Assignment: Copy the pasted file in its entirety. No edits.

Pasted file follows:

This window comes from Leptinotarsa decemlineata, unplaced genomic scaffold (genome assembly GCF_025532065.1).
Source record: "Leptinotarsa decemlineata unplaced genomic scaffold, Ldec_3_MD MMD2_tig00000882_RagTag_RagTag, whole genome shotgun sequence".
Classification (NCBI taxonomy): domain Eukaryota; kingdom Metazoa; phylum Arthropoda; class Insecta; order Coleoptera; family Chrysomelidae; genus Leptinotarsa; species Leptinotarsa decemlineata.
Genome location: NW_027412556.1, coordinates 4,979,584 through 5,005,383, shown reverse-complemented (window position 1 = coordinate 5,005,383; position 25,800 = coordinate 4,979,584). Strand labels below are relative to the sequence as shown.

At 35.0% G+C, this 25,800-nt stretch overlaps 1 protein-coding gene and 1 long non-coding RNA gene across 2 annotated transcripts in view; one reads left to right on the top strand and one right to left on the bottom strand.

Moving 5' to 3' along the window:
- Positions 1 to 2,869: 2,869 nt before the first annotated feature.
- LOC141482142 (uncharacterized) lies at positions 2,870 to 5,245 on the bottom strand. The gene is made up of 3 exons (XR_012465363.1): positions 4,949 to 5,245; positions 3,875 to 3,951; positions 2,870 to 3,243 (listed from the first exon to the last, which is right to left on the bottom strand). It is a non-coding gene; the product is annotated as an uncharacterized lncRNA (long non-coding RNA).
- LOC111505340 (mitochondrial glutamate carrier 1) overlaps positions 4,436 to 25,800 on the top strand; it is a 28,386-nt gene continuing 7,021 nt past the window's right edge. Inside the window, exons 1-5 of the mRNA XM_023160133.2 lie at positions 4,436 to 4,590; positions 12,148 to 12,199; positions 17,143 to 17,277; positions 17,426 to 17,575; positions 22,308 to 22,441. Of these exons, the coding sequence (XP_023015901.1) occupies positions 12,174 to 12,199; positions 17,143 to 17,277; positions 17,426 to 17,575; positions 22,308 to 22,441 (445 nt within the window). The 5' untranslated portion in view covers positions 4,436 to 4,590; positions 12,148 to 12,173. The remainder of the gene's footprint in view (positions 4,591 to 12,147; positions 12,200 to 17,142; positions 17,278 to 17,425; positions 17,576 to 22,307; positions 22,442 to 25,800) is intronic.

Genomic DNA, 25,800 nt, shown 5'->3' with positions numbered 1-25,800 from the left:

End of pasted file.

This window comes from Leptinotarsa decemlineata, unplaced genomic scaffold (genome assembly GCF_025532065.1).
Source record: "Leptinotarsa decemlineata unplaced genomic scaffold, Ldec_3_MD MMD2_tig00000882_RagTag_RagTag, whole genome shotgun sequence".
Classification (NCBI taxonomy): domain Eukaryota; kingdom Metazoa; phylum Arthropoda; class Insecta; order Coleoptera; family Chrysomelidae; genus Leptinotarsa; species Leptinotarsa decemlineata.
Genome location: NW_027412556.1, coordinates 4,979,584 through 5,005,383, shown reverse-complemented (window position 1 = coordinate 5,005,383; position 25,800 = coordinate 4,979,584). Strand labels below are relative to the sequence as shown.

At 35.0% G+C, this 25,800-nt stretch overlaps 1 protein-coding gene and 1 long non-coding RNA gene across 2 annotated transcripts in view; one reads left to right on the top strand and one right to left on the bottom strand.

Moving 5' to 3' along the window:
- Positions 1 to 2,869: 2,869 nt before the first annotated feature.
- LOC141482142 (uncharacterized) lies at positions 2,870 to 5,245 on the bottom strand. The gene is made up of 3 exons (XR_012465363.1): positions 4,949 to 5,245; positions 3,875 to 3,951; positions 2,870 to 3,243 (listed from the first exon to the last, which is right to left on the bottom strand). It is a non-coding gene; the product is annotated as an uncharacterized lncRNA (long non-coding RNA).
- LOC111505340 (mitochondrial glutamate carrier 1) overlaps positions 4,436 to 25,800 on the top strand; it is a 28,386-nt gene continuing 7,021 nt past the window's right edge. Inside the window, exons 1-5 of the mRNA XM_023160133.2 lie at positions 4,436 to 4,590; positions 12,148 to 12,199; positions 17,143 to 17,277; positions 17,426 to 17,575; positions 22,308 to 22,441. Of these exons, the coding sequence (XP_023015901.1) occupies positions 12,174 to 12,199; positions 17,143 to 17,277; positions 17,426 to 17,575; positions 22,308 to 22,441 (445 nt within the window). The 5' untranslated portion in view covers positions 4,436 to 4,590; positions 12,148 to 12,173. The remainder of the gene's footprint in view (positions 4,591 to 12,147; positions 12,200 to 17,142; positions 17,278 to 17,425; positions 17,576 to 22,307; positions 22,442 to 25,800) is intronic.

Genomic DNA, 25,800 nt, shown 5'->3' with positions numbered 1-25,800 from the left: